Minneapolis Police name top University-area party houses

Shira Kantor

No longer exclusive to David Letterman, top 10 lists are cropping up everywhere, including a new one issued by the Minneapolis Police Department.
The MPD recently compiled a list of the top 10 party houses around the University as part of an effort to step up neighborhood security and curb the number of noisy parties.
The list is decided based on neighbor complaints about loud parties and underage drinking.
Nick Pladson, a liberal arts student at the University, resides in one of the 10 cited homes, which are found in the Como, Marcy-Holmes and Prospect Park neighborhoods.
“It kind of sucks, I guess, that we’re labeled like that,” Pladson said. “I figured we were pretty high (on the police’s list), but I didn’t know we were in the top 10.”
Pladson said parties at his Como neighborhood house generally host 30 to 40 people and usually get broken up by the police by about 12:30 a.m.
“We know most of (the people who come),” Pladson said. “Then there’s usually friends of friends.”
Pladson and his roommates have received warnings from police but have never been issued a citation for having a disruptive party.
They have, however, been asked by their landlord, Jim Eischens, to reform their behavior.
“We got a thing in the mail a couple of weeks ago from our landlord saying that we’re going to have to pay 40 bucks a week so that he could hire a security service to monitor our house,” Pladson said.
That house is a split-level home and, Pladson said, the tenants in the lower part are responsible for most of the parties.
After explaining this to Eischens, the amount was reduced, but Pladson and his roommates still pay a weekly fee.
“He kind of made it proportional to how many parties we’ve had compared to how many they’ve had,” Pladson said. “(The fee is) sort of in lieu of a rent increase.”
Barb Boysen, a legal assistant with Student Legal Services at the University, said that in order for a landlord to legally impose such a fee on tenants, an explicit provision must be included in the lease.
She also said several students are beginning to find themselves in situations similar to Pladson’s.
“Tenants are coming up against new and problematic policies that can come back to haunt them,” Boysen said.
But Boysen said she could not make a definitive statement on the legality of the fee without seeing the lease.
Boysen also said houses with several residents are more likely to have large parties.
Thirteen people live in the house Pladson rents from Eischens. Pladson and four other roommates occupy the upper level of the house; another eight people live in the lower level.
Laurie Pesola, Eischens’ office manager, said there is a provision in his leases that allows for Eischens to raise the rent by $125 each month in response to party incidences.
Eischens, who owns and rents out several houses in the area, hired Wolf Protective Service to monitor his property, Pesola said.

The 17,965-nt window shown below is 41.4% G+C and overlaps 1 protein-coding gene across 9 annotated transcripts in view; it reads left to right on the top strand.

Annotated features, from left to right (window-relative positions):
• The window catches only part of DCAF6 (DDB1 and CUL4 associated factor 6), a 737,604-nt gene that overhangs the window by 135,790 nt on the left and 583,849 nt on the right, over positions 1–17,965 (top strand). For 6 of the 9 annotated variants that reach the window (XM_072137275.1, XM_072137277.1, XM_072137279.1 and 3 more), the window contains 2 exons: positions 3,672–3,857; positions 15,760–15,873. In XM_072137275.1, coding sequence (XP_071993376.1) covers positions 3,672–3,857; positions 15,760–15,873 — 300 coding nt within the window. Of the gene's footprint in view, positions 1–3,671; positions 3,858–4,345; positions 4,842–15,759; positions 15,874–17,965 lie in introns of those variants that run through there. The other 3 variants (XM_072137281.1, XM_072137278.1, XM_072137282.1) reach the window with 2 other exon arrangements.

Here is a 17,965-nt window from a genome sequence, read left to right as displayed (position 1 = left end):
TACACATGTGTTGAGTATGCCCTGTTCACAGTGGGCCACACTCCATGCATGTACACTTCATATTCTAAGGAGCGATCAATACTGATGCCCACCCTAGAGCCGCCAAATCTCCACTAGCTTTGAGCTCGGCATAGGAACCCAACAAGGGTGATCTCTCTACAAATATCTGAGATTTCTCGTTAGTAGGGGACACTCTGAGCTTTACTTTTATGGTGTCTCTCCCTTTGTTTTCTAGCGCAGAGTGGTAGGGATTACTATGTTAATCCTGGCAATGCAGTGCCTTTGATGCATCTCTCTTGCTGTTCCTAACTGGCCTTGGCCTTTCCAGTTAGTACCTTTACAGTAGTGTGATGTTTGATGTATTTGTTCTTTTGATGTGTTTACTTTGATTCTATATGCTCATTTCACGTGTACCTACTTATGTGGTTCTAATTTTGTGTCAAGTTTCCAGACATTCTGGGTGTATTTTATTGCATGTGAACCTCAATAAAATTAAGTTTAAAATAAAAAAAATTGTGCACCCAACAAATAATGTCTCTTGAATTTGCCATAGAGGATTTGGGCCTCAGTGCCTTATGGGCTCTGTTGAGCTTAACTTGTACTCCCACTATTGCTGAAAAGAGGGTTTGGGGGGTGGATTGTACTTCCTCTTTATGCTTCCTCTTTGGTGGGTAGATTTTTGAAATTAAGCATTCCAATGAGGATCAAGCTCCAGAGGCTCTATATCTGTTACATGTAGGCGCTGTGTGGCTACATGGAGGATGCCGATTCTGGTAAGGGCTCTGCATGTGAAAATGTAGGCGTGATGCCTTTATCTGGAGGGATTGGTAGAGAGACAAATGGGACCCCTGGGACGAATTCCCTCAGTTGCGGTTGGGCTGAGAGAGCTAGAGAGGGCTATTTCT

Pladson said the security service patrols the area but doesn’t necessarily intrude upon their privacy.
“They don’t stop by unless there’s a reason for them to,” Pladson said. “It’s not like they come in and check on us or anything.”
Also monitoring Pladson and his roommates are police officers from the Community Crime Prevention/Safety for Everyone division of the Minneapolis Police Department.
“What we’re trying to do is focus on the top problem addresses,” Officer Jabra Kowas said.
He added that SAFE officers visit the houses on the top 10 list one night a week, alternating Fridays and Saturdays.
The funding for the extra police patrolling comes from a grant given to the police department from Minnesota Join Together, a group that aims to reduce underage drinking.
The grant money, which will also fund the purchase of a video camera for police to use for surveying parties, is scheduled to last through mid-March.
CCP/SAFE is also working with neighborhood associations around the University concerned with noisy parties and underage drinking.
Kowas said even though they are specifically watching certain houses, the majority of parties that police break up are in response to 911 calls placed by neighbors.
“What they complain about is generally noise, loud music, college students getting drunk and then wandering the neighborhoods carrying alcohol,” Kowas said.
A noisy party, as defined by the Minneapolis code of ordinances, is a gathering of more than one person in a residential area between the hours of 10 p.m. and 6 a.m. that causes a disturbance.
Boysen said she is concerned by the breadth of the ordinance because many students don’t know their rights.
“Two guys sitting on a porch listening to music are going to be treated the same as 50 people gathered around the back door of the house making lots of noise,” Boysen said.
“The city of Minneapolis is taking a very aggressive approach because of neighborhood groups’ concerns,” she added.
SAFE officers also encourage residents to form neighborhood block clubs and apartment clubs to help alleviate the problem.
Kowas said block clubs are effective because people get to know each other and can solve their own problems.
Homeowner Richard Menkin lives in the Como area and is part of a “very active” block club, which he said is a good way to bring the neighborhood together.
Menkin said he has seen an increase in parties in and around his neighborhood this fall.
“(The partiers) just roam around the neighborhood,” Menkin said. “We’ve had parties where the police get beat up. Alcohol does strange things.”

Shira Kantor covers East Bank communities and welcomes comments at [email protected]